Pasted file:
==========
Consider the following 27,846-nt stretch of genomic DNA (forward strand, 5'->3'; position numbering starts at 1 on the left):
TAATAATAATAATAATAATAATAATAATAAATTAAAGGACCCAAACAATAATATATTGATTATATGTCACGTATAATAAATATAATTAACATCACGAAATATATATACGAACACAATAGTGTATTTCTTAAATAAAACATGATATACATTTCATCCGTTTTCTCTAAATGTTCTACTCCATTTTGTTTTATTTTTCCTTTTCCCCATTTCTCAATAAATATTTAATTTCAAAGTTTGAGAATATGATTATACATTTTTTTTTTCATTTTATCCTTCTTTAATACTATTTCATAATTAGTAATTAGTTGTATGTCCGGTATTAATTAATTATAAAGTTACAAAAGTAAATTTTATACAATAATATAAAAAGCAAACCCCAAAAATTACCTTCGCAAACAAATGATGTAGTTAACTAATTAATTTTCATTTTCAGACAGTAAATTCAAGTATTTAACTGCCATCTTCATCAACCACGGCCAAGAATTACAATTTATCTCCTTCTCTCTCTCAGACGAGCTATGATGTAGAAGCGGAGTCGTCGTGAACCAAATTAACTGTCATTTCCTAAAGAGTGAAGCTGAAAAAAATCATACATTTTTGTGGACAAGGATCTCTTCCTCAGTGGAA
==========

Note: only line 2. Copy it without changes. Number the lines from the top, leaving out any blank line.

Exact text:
TAATAATAATAATAATAATAATAATAATAAATTAAAGGACCCAAACAATAATATATTGATTATATGTCACGTATAATAAATATAATTAACATCACGAAATATATATACGAACACAATAGTGTATTTCTTAAATAAAACATGATATACATTTCATCCGTTTTCTCTAAATGTTCTACTCCATTTTGTTTTATTTTTCCTTTTCCCCATTTCTCAATAAATATTTAATTTCAAAGTTTGAGAATATGATTATACATTTTTTTTTTCATTTTATCCTTCTTTAATACTATTTCATAATTAGTAATTAGTTGTATGTCCGGTATTAATTAATTATAAAGTTACAAAAGTAAATTTTATACAATAATATAAAAAGCAAACCCCAAAAATTACCTTCGCAAACAAATGATGTAGTTAACTAATTAATTTTCATTTTCAGACAGTAAATTCAAGTATTTAACTGCCATCTTCATCAACCACGGCCAAGAATTACAATTTATCTCCTTCTCTCTCTCAGACGAGCTATGATGTAGAAGCGGAGTCGTCGTGAACCAAATTAACTGTCATTTCCTAAAGAGTGAAGCTGAAAAAAATCATACATTTTTGTGGACAAGGATCTCTTCCTCAGTGGAA